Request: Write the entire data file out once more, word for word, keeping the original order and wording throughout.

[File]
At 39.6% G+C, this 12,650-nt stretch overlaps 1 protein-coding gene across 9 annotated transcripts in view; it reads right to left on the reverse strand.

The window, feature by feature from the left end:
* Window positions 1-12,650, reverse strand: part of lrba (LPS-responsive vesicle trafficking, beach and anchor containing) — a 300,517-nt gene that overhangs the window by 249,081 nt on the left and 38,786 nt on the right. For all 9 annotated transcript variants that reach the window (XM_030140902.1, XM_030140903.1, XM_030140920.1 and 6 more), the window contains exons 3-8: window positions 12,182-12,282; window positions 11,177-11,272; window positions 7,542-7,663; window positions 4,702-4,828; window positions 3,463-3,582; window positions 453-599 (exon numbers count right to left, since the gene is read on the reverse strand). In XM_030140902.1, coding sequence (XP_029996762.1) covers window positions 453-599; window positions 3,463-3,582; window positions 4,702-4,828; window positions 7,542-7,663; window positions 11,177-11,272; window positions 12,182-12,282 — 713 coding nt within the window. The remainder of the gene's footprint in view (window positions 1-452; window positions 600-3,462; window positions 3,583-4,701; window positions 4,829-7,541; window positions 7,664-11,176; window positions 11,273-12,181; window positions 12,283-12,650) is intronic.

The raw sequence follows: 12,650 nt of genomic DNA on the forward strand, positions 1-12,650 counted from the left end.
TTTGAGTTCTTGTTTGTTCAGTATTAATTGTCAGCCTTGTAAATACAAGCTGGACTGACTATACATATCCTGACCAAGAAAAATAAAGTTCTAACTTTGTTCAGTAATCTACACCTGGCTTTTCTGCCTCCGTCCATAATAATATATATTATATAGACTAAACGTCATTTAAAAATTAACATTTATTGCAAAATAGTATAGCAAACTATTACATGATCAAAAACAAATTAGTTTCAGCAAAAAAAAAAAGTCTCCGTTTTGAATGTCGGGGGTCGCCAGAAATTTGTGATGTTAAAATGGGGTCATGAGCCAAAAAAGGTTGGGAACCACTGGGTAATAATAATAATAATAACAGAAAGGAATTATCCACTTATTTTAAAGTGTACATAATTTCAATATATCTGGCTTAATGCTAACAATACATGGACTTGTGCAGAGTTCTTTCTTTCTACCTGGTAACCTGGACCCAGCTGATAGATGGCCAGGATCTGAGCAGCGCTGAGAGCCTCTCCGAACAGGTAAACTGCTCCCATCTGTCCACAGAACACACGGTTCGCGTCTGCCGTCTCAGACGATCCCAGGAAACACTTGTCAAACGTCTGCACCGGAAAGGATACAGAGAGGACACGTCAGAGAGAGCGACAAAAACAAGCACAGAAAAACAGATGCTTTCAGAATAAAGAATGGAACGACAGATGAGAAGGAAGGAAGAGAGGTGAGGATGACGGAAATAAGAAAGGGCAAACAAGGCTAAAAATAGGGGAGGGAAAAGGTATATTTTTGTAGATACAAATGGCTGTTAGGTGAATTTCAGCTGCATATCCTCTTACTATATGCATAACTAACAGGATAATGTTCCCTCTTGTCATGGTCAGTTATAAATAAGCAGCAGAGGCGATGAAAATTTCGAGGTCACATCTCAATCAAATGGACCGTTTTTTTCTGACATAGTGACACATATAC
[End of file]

At 39.6% G+C, this 12,650-nt stretch overlaps 1 protein-coding gene across 9 annotated transcripts in view; it reads right to left on the reverse strand.

The window, feature by feature from the left end:
* Window positions 1-12,650, reverse strand: part of lrba (LPS-responsive vesicle trafficking, beach and anchor containing) — a 300,517-nt gene that overhangs the window by 249,081 nt on the left and 38,786 nt on the right. For all 9 annotated transcript variants that reach the window (XM_030140902.1, XM_030140903.1, XM_030140920.1 and 6 more), the window contains exons 3-8: window positions 12,182-12,282; window positions 11,177-11,272; window positions 7,542-7,663; window positions 4,702-4,828; window positions 3,463-3,582; window positions 453-599 (exon numbers count right to left, since the gene is read on the reverse strand). In XM_030140902.1, coding sequence (XP_029996762.1) covers window positions 453-599; window positions 3,463-3,582; window positions 4,702-4,828; window positions 7,542-7,663; window positions 11,177-11,272; window positions 12,182-12,282 — 713 coding nt within the window. The remainder of the gene's footprint in view (window positions 1-452; window positions 600-3,462; window positions 3,583-4,701; window positions 4,829-7,541; window positions 7,664-11,176; window positions 11,273-12,181; window positions 12,283-12,650) is intronic.

The raw sequence follows: 12,650 nt of genomic DNA on the forward strand, positions 1-12,650 counted from the left end.
TTTGAGTTCTTGTTTGTTCAGTATTAATTGTCAGCCTTGTAAATACAAGCTGGACTGACTATACATATCCTGACCAAGAAAAATAAAGTTCTAACTTTGTTCAGTAATCTACACCTGGCTTTTCTGCCTCCGTCCATAATAATATATATTATATAGACTAAACGTCATTTAAAAATTAACATTTATTGCAAAATAGTATAGCAAACTATTACATGATCAAAAACAAATTAGTTTCAGCAAAAAAAAAAAGTCTCCGTTTTGAATGTCGGGGGTCGCCAGAAATTTGTGATGTTAAAATGGGGTCATGAGCCAAAAAAGGTTGGGAACCACTGGGTAATAATAATAATAATAACAGAAAGGAATTATCCACTTATTTTAAAGTGTACATAATTTCAATATATCTGGCTTAATGCTAACAATACATGGACTTGTGCAGAGTTCTTTCTTTCTACCTGGTAACCTGGACCCAGCTGATAGATGGCCAGGATCTGAGCAGCGCTGAGAGCCTCTCCGAACAGGTAAACTGCTCCCATCTGTCCACAGAACACACGGTTCGCGTCTGCCGTCTCAGACGATCCCAGGAAACACTTGTCAAACGTCTGCACCGGAAAGGATACAGAGAGGACACGTCAGAGAGAGCGACAAAAACAAGCACAGAAAAACAGATGCTTTCAGAATAAAGAATGGAACGACAGATGAGAAGGAAGGAAGAGAGGTGAGGATGACGGAAATAAGAAAGGGCAAACAAGGCTAAAAATAGGGGAGGGAAAAGGTATATTTTTGTAGATACAAATGGCTGTTAGGTGAATTTCAGCTGCATATCCTCTTACTATATGCATAACTAACAGGATAATGTTCCCTCTTGTCATGGTCAGTTATAAATAAGCAGCAGAGGCGATGAAAATTTCGAGGTCACATCTCAATCAAATGGACCGTTTTTTTCTGACATAGTGACACATATAC